“Long-Term Follow-Up of a Large Active Surveillance Cohort of Patients with Prostate Cancer” was reported by Dr. Laurence Klotz and colleagues, University of Toronto, in the January 2015 issue of the Journal of Clinical Oncology. It is the largest study of active surveillance (AS) with the longest follow-up (median 6.4 years, range 0.2-19.8 years) tracking 993 men with low- or intermediate-risk prostate cancer. It reports very favorable outcome data, but also suggests methods for further improvement.

Executive Summary:

  1. The 10- and 15-years actuarial prostate cancer-specific survivals were 98.1% and 94.3%.
  2. “At 5, 10, 15, and 20 years, 75.7%, 63.5%, 55%, and 55% of patients remained untreated and on surveillance.
  3. Metastatic disease developed in 2.8% of the men at a median time of 9.6 years after diagnosis, and 1.5% died of prostate cancer. Of the 28 men developing metastasis, 44% were Gleason 7 at diagnosis.
  4. The authors noted: “This mortality rate is consistent with expected mortality in favorables-risk patients managed with initial definitive intervention.”
  5. Overall survival rates were 80% and 62% at 10 and 15 years.
  6. The ratio of deaths from non-prostate causes to prostate related deaths was 9 to 2.1.

Patient Selection Criteria and Method of Follow-Up:

Initially (1995-1999), eligibility required a Gleason score < 6 and PSA < 10 ng/mL (Gleason score < 3 + 4 and PSA < 15 ng/mL for men older than 70 years). Since January 2000 the eligibility of men with favorable intermediate-risk cancer was restricted to men with estimated longevity of < 10 years with PSA 10 – 20 ng/mL and/or Gleason score 3 + 4.

Gleason score was < 6 in 84% and Gleason 7 in 13%, with 21% being intermediate-risk. Median age was 67.8 years.

Follow-up consisted of PSA testing every 3 months for 2 years then at 6 months. A confirmatory 14 core biopsy was performed within a year of diagnosis, then every 3 to 4 years.

Reasons for Intervention:

  1. A PSA doubling time < 3 years, at first the sole trigger intervention, later became only an indicator for closer evaluation, such as with a multiparametric MRI with biopsy as indicated.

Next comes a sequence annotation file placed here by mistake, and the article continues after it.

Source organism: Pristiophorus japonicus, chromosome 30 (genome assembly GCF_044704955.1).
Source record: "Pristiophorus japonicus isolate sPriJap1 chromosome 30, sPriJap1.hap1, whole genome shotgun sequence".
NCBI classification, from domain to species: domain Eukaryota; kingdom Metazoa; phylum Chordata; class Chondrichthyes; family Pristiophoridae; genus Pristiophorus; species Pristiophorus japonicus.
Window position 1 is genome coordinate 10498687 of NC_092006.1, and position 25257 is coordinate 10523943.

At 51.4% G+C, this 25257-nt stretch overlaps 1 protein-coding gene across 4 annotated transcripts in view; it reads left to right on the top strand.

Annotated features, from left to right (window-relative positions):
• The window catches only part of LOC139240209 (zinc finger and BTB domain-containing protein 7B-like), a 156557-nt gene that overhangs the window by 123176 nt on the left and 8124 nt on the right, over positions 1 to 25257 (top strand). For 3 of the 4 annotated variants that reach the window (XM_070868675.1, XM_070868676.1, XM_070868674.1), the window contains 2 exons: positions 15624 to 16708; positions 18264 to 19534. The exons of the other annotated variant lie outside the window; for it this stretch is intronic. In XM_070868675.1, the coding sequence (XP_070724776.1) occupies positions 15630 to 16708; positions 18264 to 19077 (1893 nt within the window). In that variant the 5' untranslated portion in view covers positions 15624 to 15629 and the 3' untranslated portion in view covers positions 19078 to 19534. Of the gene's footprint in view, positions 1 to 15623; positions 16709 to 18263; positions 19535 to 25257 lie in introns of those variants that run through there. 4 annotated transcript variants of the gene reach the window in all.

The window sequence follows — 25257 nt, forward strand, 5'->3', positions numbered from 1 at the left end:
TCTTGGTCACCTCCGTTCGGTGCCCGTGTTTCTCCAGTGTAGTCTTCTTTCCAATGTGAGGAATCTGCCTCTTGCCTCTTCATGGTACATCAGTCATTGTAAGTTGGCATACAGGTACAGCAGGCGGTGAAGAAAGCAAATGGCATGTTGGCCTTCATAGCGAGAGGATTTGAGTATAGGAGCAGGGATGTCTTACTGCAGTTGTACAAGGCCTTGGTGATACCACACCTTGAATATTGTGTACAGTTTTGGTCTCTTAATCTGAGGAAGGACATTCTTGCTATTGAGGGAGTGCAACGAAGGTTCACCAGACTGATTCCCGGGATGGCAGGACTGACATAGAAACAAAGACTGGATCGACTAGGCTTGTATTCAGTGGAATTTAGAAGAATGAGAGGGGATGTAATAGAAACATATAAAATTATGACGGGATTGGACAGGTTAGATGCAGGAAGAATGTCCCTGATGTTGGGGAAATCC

2. Intervention occurred in 43.5% of men due to short PSA doubling time (PSA DT).
  3. Increase in histologic grade on subsequent biopsy led to treatment in 35%.
  4. Clinical progression, such as developing a palpable nodule on DRE confirmed as cancer was an indication for treatment.
  5. Patient preference occasioned treatment in 6%.

Outcome of Intervention in Men Who Were Treated:

PSA failure (set at >0.2 ng/mL after prostatectomy and PSA nadir plus 2 ng/mL following radiation) developed in 25% (249 men) of the total cohort.  Biochemical disease-free survival following treatment for these 249 men at 5 and 10 years was 77% and 60%. Men with a PSA doubling time of <3 years before treatment had a 7.8-fold greater likelihood of biochemical recurrence after treatment compared to those with pretreatment PSADT of > 3 years, “supporting the concept that PSADT is a marker of aggressive disease.”

The median follow-up of 6.4 years is relatively short for the usually indolent course of low-risk prostate cancer, but in this study 200 men have been followed for >10 years lending credibility to the outcome data.

BOTTOM LINE:

“Active surveillance is an evolving strategy. The major limitation is that a significant proportion of patients diagnosed with Gleason score 6 cancer harbor higher-grade disease” (Klotz, ibid). Despite the encouraging outcomes reported in this study, improvement may be achieved in the future by incorporating multiparametric MRI, targeted biopsies, and molecular biomarkers into the selection process.

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